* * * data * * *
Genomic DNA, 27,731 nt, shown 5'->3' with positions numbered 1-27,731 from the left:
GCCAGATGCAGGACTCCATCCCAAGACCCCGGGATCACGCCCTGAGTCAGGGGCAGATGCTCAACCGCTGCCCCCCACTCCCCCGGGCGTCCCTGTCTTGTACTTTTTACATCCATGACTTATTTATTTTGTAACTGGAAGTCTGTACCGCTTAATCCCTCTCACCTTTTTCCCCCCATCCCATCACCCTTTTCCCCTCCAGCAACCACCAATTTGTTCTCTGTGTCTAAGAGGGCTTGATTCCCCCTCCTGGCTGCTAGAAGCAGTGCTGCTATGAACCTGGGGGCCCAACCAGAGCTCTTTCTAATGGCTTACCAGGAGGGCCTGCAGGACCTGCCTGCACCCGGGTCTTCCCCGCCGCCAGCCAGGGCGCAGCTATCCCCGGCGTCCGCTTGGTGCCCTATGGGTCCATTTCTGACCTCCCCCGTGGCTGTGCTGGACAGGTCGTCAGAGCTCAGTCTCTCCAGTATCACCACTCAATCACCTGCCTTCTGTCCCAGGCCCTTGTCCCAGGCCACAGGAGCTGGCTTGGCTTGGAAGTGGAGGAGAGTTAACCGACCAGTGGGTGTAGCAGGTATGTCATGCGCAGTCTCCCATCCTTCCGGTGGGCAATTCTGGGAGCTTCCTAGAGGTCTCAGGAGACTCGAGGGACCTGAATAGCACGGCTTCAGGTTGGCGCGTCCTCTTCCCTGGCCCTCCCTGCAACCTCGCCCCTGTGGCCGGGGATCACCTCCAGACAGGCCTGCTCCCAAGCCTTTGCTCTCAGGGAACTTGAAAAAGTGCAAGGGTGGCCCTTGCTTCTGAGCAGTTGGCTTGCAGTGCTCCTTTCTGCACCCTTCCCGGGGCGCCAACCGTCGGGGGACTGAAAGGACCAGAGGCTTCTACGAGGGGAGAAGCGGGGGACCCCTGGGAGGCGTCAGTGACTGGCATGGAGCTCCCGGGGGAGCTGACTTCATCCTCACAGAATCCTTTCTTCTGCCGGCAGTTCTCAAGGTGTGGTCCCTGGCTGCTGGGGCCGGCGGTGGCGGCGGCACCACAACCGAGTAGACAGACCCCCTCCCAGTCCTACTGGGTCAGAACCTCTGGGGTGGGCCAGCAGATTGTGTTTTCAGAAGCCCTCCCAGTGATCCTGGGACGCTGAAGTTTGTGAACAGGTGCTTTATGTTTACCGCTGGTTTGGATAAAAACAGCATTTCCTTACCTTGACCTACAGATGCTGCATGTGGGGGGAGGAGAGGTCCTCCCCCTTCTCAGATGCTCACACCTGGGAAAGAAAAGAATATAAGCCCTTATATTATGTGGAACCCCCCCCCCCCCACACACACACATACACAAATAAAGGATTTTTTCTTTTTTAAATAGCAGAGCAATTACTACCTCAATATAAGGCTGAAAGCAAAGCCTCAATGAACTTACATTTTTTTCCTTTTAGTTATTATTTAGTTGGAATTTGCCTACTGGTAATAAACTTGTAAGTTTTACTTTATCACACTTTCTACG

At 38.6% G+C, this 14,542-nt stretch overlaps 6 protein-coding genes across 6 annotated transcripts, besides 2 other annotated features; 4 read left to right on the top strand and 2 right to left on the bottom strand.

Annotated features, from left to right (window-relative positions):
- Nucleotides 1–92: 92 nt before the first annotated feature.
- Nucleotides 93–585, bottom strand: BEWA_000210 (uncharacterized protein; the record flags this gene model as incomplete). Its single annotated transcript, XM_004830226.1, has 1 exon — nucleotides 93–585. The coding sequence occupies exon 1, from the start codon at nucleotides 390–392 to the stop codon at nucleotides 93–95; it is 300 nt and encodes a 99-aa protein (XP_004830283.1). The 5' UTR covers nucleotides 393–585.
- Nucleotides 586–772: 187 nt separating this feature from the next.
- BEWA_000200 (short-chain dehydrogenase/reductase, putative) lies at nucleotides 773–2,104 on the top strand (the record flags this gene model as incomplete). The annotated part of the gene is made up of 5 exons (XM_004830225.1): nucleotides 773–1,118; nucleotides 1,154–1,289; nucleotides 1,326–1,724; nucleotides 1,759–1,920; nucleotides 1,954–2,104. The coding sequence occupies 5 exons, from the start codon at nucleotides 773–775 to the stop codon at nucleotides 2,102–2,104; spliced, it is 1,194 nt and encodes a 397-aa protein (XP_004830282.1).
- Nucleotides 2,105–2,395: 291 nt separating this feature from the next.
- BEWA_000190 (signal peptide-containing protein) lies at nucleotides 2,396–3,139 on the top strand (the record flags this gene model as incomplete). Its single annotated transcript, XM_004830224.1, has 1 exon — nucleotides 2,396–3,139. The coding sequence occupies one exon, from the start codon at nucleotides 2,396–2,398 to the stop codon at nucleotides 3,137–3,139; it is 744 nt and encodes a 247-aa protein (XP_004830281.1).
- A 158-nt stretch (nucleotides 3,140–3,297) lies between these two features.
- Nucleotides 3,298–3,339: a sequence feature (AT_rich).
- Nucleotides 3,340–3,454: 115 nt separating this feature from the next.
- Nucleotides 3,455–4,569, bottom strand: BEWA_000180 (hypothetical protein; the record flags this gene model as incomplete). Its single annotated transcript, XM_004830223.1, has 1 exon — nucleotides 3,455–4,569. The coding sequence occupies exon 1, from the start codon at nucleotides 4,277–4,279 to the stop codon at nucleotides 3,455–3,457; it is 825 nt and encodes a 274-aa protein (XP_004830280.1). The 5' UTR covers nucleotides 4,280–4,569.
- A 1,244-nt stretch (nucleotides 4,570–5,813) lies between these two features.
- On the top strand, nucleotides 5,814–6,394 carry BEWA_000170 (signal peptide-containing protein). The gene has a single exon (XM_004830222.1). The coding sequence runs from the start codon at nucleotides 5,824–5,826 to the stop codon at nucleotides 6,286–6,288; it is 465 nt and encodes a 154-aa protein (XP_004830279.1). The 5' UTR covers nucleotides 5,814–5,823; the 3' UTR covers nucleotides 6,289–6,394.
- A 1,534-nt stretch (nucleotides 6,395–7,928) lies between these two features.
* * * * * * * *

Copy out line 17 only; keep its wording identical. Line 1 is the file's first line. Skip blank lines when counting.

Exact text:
- A 1,534-nt stretch (nucleotides 6,395–7,928) lies between these two features.